For example, many subscribe to the belief that inflammatory speech is still protected under the First Amendment as seen in the 1969 U.S. Supreme Court case Brandenburg v. Ohio, which ruled that oppressive language is lawful as long as it doesn’t incite lawless action. Therefore, extremist groups in the United States, like white nationalists, have been given the right to justify the spread of their beliefs and instigate protests. For example, when a white nationalist protest broke out in 2017 in Virginia, their actions were ultimately deemed unlawful because of the violence between protesters, rather than the speech that targeted minorities. Henceforth, it brought about another debate regarding what it means to incite lawless action. Some have argued that the discriminatory ideas of the white nationalists were ultimately the cause of this violence. On the other hand, some maintain that the white nationalists didn’t directly tell anyone to violently act, and thus, the laws of freedom of speech were obeyed.

Many Americans have different interpretations of what the First Amendment and various U.S. Supreme Court rulings have established regarding the protection of free speech. Currently, the way free speech should be regulated among politicians and in universities are major issues in our society.

Recently, debates surrounding free speech have been increasingly present among American politicians. After fears that then-President Donald Trump’s statements on Twitter were inciting violence, Trump was permanently suspended from the platform. While Trump argued that Twitter was limiting his right to freedom of speech, Americans, including civilians and politicians, were split between arguing for or against Trump’s statements. Many attempted to both justify and oppose his actions using evidence from the First Amendment. 

Furthermore, American universities and colleges have sparked discourse regarding free speech as students and administrators have advocated for limitations to help lessen discriminatory language on campus. However, some argue that universities don’t have the right to enforce policies surrounding speech on campus due to the First Amendment.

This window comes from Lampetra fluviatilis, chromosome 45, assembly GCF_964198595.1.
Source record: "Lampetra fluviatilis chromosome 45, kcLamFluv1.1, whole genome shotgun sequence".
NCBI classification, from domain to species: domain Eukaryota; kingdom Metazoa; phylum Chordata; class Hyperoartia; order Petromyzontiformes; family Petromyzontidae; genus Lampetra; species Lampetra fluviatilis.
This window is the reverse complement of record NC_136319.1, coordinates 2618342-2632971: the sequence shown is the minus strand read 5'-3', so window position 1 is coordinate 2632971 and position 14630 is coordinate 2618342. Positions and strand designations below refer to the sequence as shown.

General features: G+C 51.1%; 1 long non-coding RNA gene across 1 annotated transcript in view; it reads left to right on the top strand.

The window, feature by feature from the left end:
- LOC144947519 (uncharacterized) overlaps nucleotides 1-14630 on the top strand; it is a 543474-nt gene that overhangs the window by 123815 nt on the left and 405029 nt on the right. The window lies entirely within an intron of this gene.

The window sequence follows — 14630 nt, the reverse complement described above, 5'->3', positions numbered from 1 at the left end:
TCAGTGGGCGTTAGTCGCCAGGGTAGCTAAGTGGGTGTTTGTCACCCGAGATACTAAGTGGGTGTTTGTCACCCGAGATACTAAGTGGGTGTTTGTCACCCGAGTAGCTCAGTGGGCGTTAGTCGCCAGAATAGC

In high schools, free speech has also been a widely contested issue. For example, in 2021, high school student Brandi Levy’s case against Mahanoy Area School District in Pennsylvania over her use of profanity online in regard to a school-related issue was brought to the U.S. Supreme Court. Levy won the case on the basis of her First Amendment rights.

At Marlborough, the UltraViolet is allowed to operate with relative freedom of speech in that articles do not need to be reviewed by the administration before publication. However, in order to ensure that the newspaper embodies Marlborough’s core values and the UltraViolet’s standards, all articles are reviewed eight times by the staff and UltraViolet advisor Richard Vega prior to release.  

In addition to exercising free speech rights at school, Marlborough students often make use of the First Amendment by attending protests. 

“Going to a women’s rights protest in Santa Monica made me feel very empowered as a young woman,” an anonymous student said.

Since the creation of the Bill of Rights over 200 years ago, U.S. Supreme Court rulings have fought to find an answer to what speech should and shouldn’t be protected due to the importance that freedom of speech holds in American society.

Katie ’24 Contributing Illustrator

Global freedom of speech

However, not every country enjoys these liberties that are so cherished in the United States. Citizens across the world are in favor of freedom of speech and expression, with 62% of the global population in support of freedom of speech in their countries, according to the Pew Research Center. However, some governments, such as those of Iran, China and North Korea, utilize vague language within constitutional laws to justify their censorship and limiting of their people.